Age is beneficial for Hawks' Sharp

Ian Busby, SUN MEDIA

, Last Updated: 8:43 PM ET

Being an ‘old guy’ with the Chicago Blackhawks does have some benefits for Patrick Sharp.

As the third-oldest active forward, Sharp gets dibs on road roommate Adam Burish when it comes to making key decisions.

“I run the whole room,” Sharp said. “I have the TV controller, I run the temperature … I like it cool.”

That’s funny, no one on the Hawks is hotter their first-round playoff series with the Calgary Flames.

Although Sharp is tied with captain Jonathan Toews and defenceman Cam Barker with two goals and three assists in five games, the veteran is one of two plus players (Toews).

With the likes of Toews, 2007 first-overall pick Patrick Kane and rookie of the year candidate Kris Versteeg, Sharp can sometimes get overlooked.

Those players make up a nucleus of ‘young’ Hawks, but Sharp is only 27 and a baby by most other team’s standards.

With Chicago, he’s a greybeard.

“To me, he’s one of our best players all year long,” said Burish, who is a year younger than Sharp.

“You can see the stuff he does on the ice, but a lot of it is the stuff you don’t see. He’s such a leader in the locker-room.

“He really looks out for the younger guys. He really cares about us. He’s so committed and he works his tail off in the summer.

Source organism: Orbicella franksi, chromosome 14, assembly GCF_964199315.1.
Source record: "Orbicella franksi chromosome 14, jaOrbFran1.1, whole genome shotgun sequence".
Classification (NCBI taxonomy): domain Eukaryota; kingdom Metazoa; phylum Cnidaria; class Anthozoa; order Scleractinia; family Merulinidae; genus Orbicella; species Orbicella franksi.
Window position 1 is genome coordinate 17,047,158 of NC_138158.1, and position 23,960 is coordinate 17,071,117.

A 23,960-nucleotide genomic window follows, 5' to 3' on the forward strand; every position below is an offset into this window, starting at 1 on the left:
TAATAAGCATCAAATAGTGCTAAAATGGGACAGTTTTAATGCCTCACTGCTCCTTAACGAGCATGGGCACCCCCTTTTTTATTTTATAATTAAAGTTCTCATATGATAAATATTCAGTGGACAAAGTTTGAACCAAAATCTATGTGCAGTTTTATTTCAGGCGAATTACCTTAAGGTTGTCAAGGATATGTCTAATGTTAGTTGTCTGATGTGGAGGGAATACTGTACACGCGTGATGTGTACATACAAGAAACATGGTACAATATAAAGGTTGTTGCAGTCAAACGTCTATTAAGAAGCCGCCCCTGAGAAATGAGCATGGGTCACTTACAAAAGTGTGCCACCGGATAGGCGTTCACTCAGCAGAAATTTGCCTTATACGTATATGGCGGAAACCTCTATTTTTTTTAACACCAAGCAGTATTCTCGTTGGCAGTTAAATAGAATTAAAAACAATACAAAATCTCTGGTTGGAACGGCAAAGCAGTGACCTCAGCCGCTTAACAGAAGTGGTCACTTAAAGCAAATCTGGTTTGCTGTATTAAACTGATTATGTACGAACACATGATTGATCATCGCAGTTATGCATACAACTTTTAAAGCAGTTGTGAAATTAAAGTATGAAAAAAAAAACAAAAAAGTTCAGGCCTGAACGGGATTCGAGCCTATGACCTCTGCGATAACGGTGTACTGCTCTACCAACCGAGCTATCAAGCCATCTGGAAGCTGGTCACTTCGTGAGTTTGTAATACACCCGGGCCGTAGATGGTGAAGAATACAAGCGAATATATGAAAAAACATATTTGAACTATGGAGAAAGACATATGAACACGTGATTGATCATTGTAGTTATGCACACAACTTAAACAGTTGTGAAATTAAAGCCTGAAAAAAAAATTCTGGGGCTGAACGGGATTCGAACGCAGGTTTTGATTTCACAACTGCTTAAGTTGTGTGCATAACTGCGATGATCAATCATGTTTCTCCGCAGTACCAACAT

“It’s good to have someone like him around for all us young guys. He hasn’t been around 10 years but he acts like it, the way he carries himself every day.”

The Hawks pulled off a great trade a few years ago to get Sharp from the Philadelphia Flyers.

In December 2005, the Flyers sent Sharp and Eric Meloche to the Windy City for Matt Ellison and a third-round draft pick.

Sharp is the only player still with either team, and he went from fourth-line checker to front-line scorer with the move.

In three full seasons with the Hawks, Sharp has scored 20, 36 and 26 goals, although this year’s total would be higher if he wasn’t limited to 61 games with injuries.

When he was with the Flyers, Sharp was behind the likes of Keith Primeau, Jeremy Roenick, Simon Gagne, Mike Richards et al.

Going to Chicago meant he became important part of a rebuilding program.

“I always thought of myself as an offensive guy, growing up and even playing college hockey,” said Sharp, who went to Vermont.

“In Philly, they taught me how to play the game the right way. I got used to a check-first mentality and I had a penalty killing role.

“I was on a fourth-line limited role. I did that and when I got a chance to play in offensive situations, my game was more complete than it was before.”

Sharp has been with the Hawks long enough to fully appreciate the turnaround in Chicago.

“I remember my first game against the Rangers at the United Center,” Sharp said. “There was 11,000 or 12,000 there. And now you can’t get a ticket. It’s really turned around quite a bit.

“Management had done some great things, the GM has done some great things and the players have done great things.

“It’s really neat to remember what it was like when I first got there.”


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